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Ljung-Box Q-Test

The sample autocorrelation function (ACF) and partial autocorrelation function (PACF) are useful qualitative tools to assess the presence of autocorrelation at individual lags. The Ljung-Box Q-test is a more quantitative way to test for autocorrelation at multiple lags jointly [1]. The null hypothesis for this test is that the first m autocorrelations are jointly zero,


The choice of m affects test performance. If N is the length of your observed time series, choosingmln(N) is recommended for power [2]. You can test at multiple values of m. If seasonal autocorrelation is possible, you might consider testing at larger values of m, such as 10 or 15.

The Ljung-Box test statistic is given by


This is a modification of the Box-Pierce Portmanteau “Q” statistic [3]. Under the null hypothesis, Q(m) follows a χm2 distribution.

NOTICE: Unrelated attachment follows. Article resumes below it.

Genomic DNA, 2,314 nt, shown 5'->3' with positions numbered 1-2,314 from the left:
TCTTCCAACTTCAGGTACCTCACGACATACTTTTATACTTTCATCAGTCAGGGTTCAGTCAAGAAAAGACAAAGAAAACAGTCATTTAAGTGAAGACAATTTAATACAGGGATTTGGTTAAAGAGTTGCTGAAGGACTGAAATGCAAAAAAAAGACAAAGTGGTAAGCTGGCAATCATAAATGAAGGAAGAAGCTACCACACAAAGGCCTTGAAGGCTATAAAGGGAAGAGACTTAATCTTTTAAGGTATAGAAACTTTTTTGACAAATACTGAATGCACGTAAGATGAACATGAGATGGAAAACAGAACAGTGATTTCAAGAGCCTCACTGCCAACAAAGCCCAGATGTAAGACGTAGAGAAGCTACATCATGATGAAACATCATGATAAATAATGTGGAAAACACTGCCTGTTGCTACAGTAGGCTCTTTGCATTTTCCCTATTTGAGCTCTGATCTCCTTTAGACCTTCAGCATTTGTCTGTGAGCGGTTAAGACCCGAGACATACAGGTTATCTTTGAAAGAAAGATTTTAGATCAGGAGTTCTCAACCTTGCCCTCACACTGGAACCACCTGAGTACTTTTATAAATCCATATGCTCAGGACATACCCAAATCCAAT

You can use the Ljung-Box Q-test to assess autocorrelation in any series with a constant mean. This includes residual series, which can be tested for autocorrelation during model diagnostic checks. If the residuals result from fitting a model with g parameters, you should compare the test statistic to a χ2 distribution with mg degrees of freedom. Optional input arguments to lbqtest let you modify the degrees of freedom of the null distribution.

You can also test for conditional heteroscedasticity by conducting a Ljung-Box Q-test on a squared residual series. An alternative test for conditional heteroscedasticity is Engle’s ARCH test (archtest).


[1] Ljung, G. and G. E. P. Box. “On a Measure of Lack of Fit in Time Series Models.” Biometrika. Vol. 66, 1978, pp. 67–72.

[2] Tsay, R. S. Analysis of Financial Time Series. 3rd ed. Hoboken, NJ: John Wiley & Sons, Inc., 2010.

[3] Box, G. E. P. and D. Pierce. “Distribution of Residual Autocorrelations in Autoregressive-Integrated Moving Average Time Series Models.” Journal of the American Statistical Association. Vol. 65, 1970, pp. 1509–1526.

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